There are a million and one fish tagging programs out there performed by any number of research institutions, wildlife management organizations, and government entities. These programs are important for gathering information about fish stocks, catch rates, growth rates, and more. So, as anglers, we should be happy to participate in them and report any tagged fish we pull up, regardless of whether or not there’s a hat or a cash prize in the offing (and usually there is). And when you’re putting a fish in the cooler, this is no big deal. Just record the fish’s length (and weight if possible), clip off the tag, and deal with it when you get home. But if you’re going to release the fish, reporting that tag becomes a bit tougher.
Noting down the fish’s size and any distinguishing features (bite marks, evidence of disease, etc.) is the easy part. What’s tougher is gathering the info on the tag. Snapping off a cell phone pic is the best way to do so, but the numbers and letters are very small and easily obscured. Many tags will have growth on them, which you’ll need to rub off – but gently enough that you don’t break the tag, pull the anchor out of the fish, or injure the fish.
In the above picture, which is of a tag in an 11-inch flounder caught last summer, we rubbed away a lot of growth with a fingernail then took five or six pictures from different angles while rotating the tag a bit. As you can see, despite our efforts and the relative youth of the fish, it’s still extremely difficult to read. In fact, despite taking multiple pictures and trying our best to clean the tag off we still had to enlarge the pictures and study multiple ones in order to get the numbers right. Once we did, however, the agency that had tagged the fish was absolutely ecstatic. Having the fish’s size and location information, then having the fish swim off free to perhaps be caught another day – and provide a whole new set of data-points – was incredibly helpful to them.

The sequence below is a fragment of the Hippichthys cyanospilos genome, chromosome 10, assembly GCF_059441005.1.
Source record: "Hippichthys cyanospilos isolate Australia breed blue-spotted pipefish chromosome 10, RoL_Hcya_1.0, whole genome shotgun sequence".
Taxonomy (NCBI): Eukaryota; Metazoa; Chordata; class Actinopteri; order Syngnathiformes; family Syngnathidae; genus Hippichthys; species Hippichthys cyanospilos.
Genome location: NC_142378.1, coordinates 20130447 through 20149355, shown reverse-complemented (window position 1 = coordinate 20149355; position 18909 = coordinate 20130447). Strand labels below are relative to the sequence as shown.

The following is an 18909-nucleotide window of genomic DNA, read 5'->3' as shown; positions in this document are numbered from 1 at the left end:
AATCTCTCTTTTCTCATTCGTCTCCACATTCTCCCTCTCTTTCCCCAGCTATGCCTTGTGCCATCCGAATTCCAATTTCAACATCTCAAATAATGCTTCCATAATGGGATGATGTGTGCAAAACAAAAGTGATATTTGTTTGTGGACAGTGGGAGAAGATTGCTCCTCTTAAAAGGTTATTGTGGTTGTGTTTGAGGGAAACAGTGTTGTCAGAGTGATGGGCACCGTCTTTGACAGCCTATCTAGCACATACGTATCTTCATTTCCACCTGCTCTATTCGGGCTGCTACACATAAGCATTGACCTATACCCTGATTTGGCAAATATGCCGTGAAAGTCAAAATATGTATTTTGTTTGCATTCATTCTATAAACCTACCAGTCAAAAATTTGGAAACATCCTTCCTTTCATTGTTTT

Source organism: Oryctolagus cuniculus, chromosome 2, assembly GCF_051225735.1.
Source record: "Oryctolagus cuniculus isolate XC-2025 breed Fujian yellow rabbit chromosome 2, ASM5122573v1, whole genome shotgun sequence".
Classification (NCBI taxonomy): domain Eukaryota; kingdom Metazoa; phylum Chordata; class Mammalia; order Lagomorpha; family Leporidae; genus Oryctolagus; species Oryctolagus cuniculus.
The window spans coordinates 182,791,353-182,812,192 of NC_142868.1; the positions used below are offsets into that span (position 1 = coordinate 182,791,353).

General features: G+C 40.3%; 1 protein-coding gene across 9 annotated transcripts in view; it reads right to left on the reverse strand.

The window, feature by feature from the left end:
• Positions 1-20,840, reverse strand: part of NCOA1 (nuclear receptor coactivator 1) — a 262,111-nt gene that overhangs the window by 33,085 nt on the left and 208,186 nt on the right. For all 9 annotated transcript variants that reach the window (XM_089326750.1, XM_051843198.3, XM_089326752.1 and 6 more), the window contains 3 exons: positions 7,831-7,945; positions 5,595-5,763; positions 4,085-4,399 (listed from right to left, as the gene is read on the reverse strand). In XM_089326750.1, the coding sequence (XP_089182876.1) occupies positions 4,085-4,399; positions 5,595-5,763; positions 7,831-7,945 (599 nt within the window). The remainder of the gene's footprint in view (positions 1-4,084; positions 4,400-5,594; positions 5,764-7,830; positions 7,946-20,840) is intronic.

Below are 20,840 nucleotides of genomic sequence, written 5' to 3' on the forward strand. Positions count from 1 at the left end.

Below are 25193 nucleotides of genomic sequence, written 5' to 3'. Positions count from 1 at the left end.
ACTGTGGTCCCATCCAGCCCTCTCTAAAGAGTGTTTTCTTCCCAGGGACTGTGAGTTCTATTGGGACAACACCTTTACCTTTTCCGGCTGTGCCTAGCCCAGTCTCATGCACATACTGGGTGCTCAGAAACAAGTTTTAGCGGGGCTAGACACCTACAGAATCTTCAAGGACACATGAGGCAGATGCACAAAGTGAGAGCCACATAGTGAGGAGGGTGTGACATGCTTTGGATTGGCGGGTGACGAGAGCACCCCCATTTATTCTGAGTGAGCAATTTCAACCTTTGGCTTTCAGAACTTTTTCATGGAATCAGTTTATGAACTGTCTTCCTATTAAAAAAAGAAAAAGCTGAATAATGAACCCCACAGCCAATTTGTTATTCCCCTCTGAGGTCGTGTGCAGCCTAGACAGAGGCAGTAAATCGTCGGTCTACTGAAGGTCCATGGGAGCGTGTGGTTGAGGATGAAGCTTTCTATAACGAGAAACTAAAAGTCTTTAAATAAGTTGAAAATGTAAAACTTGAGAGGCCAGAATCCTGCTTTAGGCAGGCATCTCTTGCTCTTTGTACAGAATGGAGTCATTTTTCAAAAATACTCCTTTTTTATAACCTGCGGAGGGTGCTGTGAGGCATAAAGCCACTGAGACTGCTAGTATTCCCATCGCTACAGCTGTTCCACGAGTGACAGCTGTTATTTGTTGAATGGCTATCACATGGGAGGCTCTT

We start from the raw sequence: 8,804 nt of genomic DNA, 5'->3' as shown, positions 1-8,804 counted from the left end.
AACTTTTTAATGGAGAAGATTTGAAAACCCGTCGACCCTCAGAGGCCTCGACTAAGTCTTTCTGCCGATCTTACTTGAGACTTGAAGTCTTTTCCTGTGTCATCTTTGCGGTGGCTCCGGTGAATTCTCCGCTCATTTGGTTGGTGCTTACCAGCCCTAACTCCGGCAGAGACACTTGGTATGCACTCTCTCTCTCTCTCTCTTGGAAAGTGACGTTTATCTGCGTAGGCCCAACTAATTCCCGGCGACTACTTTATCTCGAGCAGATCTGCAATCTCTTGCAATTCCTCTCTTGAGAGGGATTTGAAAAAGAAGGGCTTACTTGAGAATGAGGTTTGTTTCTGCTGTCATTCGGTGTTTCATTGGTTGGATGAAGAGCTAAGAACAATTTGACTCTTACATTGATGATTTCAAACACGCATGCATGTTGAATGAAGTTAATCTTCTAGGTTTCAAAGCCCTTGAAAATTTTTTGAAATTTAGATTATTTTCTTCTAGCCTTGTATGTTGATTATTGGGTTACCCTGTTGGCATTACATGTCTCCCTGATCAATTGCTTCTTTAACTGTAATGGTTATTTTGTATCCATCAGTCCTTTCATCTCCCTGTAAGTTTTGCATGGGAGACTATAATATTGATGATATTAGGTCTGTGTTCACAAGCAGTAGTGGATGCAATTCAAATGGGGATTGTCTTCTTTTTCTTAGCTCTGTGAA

If you happen to catch a tagged fish that’s going to be released, take the time and effort to make sure you gather the appropriate data and get pics of that tag. In the long run, we’ll all be better off for it and so will our fisheries.